• Advising clients about best practices for electronic communications, including in social media, as well as when communicating under a “bring your own device” (BYOD) or “company owned personally enabled device” (COPE) environment.
  • Conducting various levels of privacy and data security training for executives and employees
  • Supports organizations through mergers, acquisitions, and reorganizations with regard to the handling of employee and customer data, and the safeguarding of that data during the transaction.
  • Representing organizations in matters involving inquiries into privacy and data security compliance before federal and state agencies including the HHS Office of Civil Rights, Federal Trade Commission, and various state Attorneys General.

Benefits counseling experience – Joe’s work in the benefits counseling area covers many areas of employee benefits law. Below are some examples of that work:

  • As part of the Firm’s Health Care Reform Team, he advises employers and plan sponsors regarding the establishment, administration and operation of fully insured and self-funded health and welfare plans to comply with ERISA, IRC, ACA/PPACA, HIPAA, COBRA, ADA, GINA, and other related laws.
  • Guiding clients through the selection of plan service providers, along with negotiating service agreements with vendors to address plan compliance and operations, while leveraging data security experience to ensure plan data is safeguarded.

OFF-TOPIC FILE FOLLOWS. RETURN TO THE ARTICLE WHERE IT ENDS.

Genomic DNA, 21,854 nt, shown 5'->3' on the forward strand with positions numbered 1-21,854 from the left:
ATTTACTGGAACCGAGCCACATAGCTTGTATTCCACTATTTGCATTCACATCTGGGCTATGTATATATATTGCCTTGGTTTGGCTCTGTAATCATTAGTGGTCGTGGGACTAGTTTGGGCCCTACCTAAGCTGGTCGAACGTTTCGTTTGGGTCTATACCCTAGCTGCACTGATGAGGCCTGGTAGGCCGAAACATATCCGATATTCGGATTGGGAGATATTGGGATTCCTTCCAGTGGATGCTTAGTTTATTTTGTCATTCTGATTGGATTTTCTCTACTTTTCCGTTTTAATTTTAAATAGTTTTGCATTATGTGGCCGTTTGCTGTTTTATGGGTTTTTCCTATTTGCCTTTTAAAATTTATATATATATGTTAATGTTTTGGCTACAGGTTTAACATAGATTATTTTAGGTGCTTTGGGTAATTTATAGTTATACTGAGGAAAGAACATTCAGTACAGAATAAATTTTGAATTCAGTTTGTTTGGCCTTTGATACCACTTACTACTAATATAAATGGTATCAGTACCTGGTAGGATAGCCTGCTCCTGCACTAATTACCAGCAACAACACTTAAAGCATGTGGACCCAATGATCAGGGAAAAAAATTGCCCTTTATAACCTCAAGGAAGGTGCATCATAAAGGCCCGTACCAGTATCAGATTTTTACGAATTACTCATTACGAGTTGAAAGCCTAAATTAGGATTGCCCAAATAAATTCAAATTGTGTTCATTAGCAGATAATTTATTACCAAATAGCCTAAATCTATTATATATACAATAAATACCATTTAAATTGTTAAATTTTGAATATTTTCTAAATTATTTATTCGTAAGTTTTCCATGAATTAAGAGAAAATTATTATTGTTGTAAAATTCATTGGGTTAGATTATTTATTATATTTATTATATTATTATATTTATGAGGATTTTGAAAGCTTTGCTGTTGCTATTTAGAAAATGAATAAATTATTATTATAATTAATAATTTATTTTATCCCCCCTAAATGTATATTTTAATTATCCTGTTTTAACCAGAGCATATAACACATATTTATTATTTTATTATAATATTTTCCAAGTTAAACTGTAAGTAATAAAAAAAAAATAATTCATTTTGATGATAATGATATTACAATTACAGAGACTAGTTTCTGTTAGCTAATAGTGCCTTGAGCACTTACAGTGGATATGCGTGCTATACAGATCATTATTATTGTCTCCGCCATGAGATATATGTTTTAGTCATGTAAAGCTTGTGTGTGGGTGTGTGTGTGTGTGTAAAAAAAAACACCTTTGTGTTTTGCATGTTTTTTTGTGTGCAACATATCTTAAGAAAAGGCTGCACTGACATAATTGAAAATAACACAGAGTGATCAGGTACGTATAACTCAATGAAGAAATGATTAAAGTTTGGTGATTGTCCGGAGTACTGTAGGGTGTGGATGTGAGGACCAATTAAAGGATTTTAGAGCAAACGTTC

• Counsels plan sponsors on day-to-day compliance and administrative issues affecting plans.
  • Assists in the design and drafting of benefit plan documents, including severance and fringe benefit plans.
  • Advises plan sponsors concerning employee benefit plan operation, administration and correcting errors in operation.

Joe speaks and writes regularly on current employee benefits and data privacy and cybersecurity topics and his work has been published in leading business and legal journals and media outlets, such as The Washington Post, Inside Counsel, Bloomberg, The National Law Journal, Financial Times, Business Insurance, HR Magazine and NPR, as well as the ABA Journal, The American Lawyer, Law360, Bender’s Labor and Employment Bulletin, the Australian Privacy Law Bulletin and the Privacy, and Data Security Law Journal.

Joe served as a judicial law clerk for the Honorable Laura Denvir Stith on the Missouri Court of Appeals.